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3:33 Sports Short #33 // The Rock Says by Francisco Delgado

We mourned The Rock when white people started to cheer him. They could buy The Rock’s merchandise carefree. They wore his t-shirts in the front row. Their voices, while as loud as ours, could actually be heard because they were so much closer.

We loved The Rock first, though: us misfit kids at school, us poor kids, the brown or black and the ugliest-of-all kids. When he debuted, he smiled the way we wished we could: a bright-white and unapologetic smile. We memorized it so we could substitute it for our own one day. Our teeth were either covered in braces or, even worse, still as crooked as they were when they came in and as crooked as they’d always be.

We loved him when he turned against the crowd that had booed him for months for daring to be so successful so young, while also not looking like any of them. The Rock: Pacific Islander, black, and part Native American. In his smiling face that originally begged them to smile back, we saw our own. In the crowd’s cruel rejection of him (“Die, Rocky! Die!”), the reality of our lives. In how he fought back and overcame them all, one by one then all at once, we saw our dreams made real.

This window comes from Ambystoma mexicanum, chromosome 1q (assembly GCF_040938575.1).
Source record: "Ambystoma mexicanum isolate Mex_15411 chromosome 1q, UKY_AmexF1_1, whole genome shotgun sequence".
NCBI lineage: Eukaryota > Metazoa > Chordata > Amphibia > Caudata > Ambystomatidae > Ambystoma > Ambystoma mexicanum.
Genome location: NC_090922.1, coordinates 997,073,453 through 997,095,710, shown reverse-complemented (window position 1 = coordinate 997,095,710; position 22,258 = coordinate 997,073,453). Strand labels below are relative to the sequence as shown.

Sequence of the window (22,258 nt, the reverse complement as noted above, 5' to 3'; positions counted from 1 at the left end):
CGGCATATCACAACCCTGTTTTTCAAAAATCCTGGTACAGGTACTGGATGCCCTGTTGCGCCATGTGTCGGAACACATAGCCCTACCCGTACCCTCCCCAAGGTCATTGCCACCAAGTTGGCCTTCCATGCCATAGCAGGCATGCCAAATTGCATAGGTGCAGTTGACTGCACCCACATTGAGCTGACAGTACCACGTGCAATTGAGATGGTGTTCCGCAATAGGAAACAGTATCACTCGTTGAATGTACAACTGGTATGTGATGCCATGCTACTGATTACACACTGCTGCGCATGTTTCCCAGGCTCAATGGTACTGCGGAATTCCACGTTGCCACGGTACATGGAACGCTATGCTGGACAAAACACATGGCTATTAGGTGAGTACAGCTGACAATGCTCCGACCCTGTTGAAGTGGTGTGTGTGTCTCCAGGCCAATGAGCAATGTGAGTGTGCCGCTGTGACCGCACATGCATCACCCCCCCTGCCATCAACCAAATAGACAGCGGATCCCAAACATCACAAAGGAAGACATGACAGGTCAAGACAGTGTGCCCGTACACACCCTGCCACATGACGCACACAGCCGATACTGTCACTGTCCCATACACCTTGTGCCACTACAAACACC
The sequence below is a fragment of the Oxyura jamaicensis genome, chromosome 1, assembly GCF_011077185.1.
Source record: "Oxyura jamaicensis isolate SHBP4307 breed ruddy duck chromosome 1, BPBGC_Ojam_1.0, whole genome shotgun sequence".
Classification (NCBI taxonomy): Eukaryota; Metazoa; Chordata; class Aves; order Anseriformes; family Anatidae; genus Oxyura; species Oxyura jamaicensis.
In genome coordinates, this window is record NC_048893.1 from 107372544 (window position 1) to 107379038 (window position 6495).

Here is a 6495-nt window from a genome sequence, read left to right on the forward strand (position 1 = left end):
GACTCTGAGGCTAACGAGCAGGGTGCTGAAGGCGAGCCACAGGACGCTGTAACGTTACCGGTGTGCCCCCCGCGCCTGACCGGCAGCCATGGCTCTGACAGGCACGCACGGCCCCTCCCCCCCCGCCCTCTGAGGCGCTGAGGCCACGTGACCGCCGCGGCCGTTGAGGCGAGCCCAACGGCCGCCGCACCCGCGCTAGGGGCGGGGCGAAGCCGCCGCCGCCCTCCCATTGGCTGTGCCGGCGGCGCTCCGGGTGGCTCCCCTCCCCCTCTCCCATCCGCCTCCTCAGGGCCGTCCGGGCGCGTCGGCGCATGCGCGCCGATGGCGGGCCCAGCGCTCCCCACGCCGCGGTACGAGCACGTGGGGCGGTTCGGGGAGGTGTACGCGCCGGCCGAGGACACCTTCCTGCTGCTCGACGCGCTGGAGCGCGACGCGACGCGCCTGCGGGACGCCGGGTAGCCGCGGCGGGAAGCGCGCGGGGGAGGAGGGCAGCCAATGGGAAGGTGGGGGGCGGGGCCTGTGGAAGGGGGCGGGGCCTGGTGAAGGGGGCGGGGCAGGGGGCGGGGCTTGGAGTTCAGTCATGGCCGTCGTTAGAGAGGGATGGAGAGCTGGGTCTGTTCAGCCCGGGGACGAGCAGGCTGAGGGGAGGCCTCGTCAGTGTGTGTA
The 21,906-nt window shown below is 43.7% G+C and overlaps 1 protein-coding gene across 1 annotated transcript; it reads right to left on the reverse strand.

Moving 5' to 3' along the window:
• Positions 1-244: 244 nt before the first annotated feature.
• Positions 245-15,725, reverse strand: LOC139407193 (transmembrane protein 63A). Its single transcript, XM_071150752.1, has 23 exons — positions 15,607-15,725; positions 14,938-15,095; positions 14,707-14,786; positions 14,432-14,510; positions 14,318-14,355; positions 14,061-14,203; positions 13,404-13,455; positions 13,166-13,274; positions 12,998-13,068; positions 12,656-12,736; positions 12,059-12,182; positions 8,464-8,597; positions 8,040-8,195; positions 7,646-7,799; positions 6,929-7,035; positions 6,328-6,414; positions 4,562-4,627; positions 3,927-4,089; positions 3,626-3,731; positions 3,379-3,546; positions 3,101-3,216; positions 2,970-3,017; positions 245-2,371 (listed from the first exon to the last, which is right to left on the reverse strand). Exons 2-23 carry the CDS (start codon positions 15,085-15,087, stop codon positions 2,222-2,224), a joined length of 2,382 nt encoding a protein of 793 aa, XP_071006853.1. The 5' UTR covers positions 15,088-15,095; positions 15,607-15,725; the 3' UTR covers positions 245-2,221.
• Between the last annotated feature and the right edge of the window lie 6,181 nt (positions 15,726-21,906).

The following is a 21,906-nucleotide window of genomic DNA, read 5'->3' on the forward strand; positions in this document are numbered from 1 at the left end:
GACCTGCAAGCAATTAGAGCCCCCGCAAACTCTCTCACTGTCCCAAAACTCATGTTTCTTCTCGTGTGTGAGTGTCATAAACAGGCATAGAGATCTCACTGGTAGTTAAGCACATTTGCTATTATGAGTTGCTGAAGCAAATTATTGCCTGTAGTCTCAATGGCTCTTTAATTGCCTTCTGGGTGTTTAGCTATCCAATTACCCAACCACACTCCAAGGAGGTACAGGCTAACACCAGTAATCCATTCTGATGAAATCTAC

We loved his catchphrases. By referring to himself in the third person (“The Rock says”), he celebrated himself in a way that we previously felt we never deserved. By telling his opponents to “know you role and shut your mouth,” that it “doesn’t matter what you think,” he took what was often said to us and gave it back.

We really wished we could buy his merchandise. But our parents had already paid so much for the tickets, our fathers had taken the day off from work to bring us, and we had already gotten our one drink and snack. A t-shirt seemed greedy.

We had our voices to cheer him, anyway: “Rocky! Rocky! Rocky!” We wondered if he could even hear us, so few in number and all the way up in the nosebleeds.

So when did the white kids start wearing his shirt? When did we find ourselves surrounded by them, still without shirts of our own? It happened slow and steady, we think. Or maybe it happened all at once. Not long ago, they’d been cheering for Degeneration-X, a group of white guys that mocked The Rock with blackface and then gestured to their crotch if we dared be uppity about it. We just know that when everyone started to say The Rock’s catchphrases alongside us (but not alongside us), he was a little less ours. And we realized that he would never be ours in the same way again.


Francisco Delgado lives with his wife and their son in Queens, New York. His creative work has appeared primarily online, most recently in Wigleaf, Barrelhouse, and The Molotov Cocktail, and is forthcoming in Side B and Glimmer Train. He is working on a short story collection, of which "The Rock Says" is a part.

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